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Questions Raised About Land-Titling Effort

Va Sonyka / Khmer Times Share:

PHNOM PENH (Khmer Times) – The Cambodian government was not entirely transparent during its 2012 land measuring campaign, according to the 300-page report “New Actions and Existing Policies: The Implementation and Impacts of Order 01” launched at NGO Forum earlier this week.

“Order 01” refers to a government policy implemented on May 17, 2012 intended to strengthen the management of economic land concessions (ELCs) and resolve disputes between those who hold them and communities affected by them. The order also suspended the granting of new ELCs, called for a review of existing ones, and the suspension of those that had failed to comply with the law. 

The forum asks the government to publish the detailed results of the land-titling program that followed. It included demarcation of ELCs, sites where land disputes were occurring, and land held by villagers who did not have titles for it. 

Government Move on ELCs “Effective”

Suon Sopha, Deputy Director of the General Department of Cadastre and Geography, said that the government was transparent when it announced where the land measurements were made. It announced where demarcation would occur 30 days in advance so that those concerned could voice their concerns. 

The purpose of the titling campaign was to help resolve land issues and provide the basis for granting titles to legal owners of land who lacked them, the official said.  

The research showed that Order 01was effective in blocking new ELCs and in suspending ELCs that were either illegal of whose owners had breached their contracts. However, it also shows that “there are still many people who continue to live in insecure circumstances” and many “live in survey areas but were unable to access the survey process.”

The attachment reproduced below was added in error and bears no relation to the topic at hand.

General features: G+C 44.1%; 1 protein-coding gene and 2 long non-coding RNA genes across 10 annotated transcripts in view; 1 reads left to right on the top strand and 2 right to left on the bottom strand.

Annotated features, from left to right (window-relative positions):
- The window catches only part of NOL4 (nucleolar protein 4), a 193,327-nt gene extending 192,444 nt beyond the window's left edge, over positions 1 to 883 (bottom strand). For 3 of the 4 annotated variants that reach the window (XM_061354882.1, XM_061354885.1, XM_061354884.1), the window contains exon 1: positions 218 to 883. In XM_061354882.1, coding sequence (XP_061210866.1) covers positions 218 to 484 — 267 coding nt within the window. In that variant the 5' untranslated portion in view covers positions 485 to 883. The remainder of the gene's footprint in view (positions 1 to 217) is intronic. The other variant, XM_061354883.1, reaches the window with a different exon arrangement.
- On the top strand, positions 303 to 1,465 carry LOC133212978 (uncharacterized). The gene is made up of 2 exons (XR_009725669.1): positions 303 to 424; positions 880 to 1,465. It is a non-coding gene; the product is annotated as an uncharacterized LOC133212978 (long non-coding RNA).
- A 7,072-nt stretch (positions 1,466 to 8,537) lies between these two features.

Ethnic Communities Torn Apart

Tek Vannara, executive director of the NGO Forum, said there were many reasons why some people did not receive titles. “The land measuring method raises serious questions,” he said, explaining that members of ethnic groups had been asked by officials to sign agreements saying they would relinquish their right to own land they used for worship. This violates Article 6 of the 2009 sub-decree on the Procedure for Registering Indigenous Community Land.

That article stipulates that indigenous ethnic groups can own community land where they can live and farm as well as forests with which they have spiritual ties, and cemeteries. 

Village resident Van Samoern said she was asked to leave her ethnic community in Kampong Speu province due to the land-titling program. Students who carried out the demarcation did so in her community despite objections from its residents, she said.

The student volunteers measured the land and then parceled it into private plots, ending the tradition of communal land. Ms. Samoern said that one effect of the titling program was that it tore ethnic communities apart by turning community land into private land allocated per household. “Families were broken apart,” she said.

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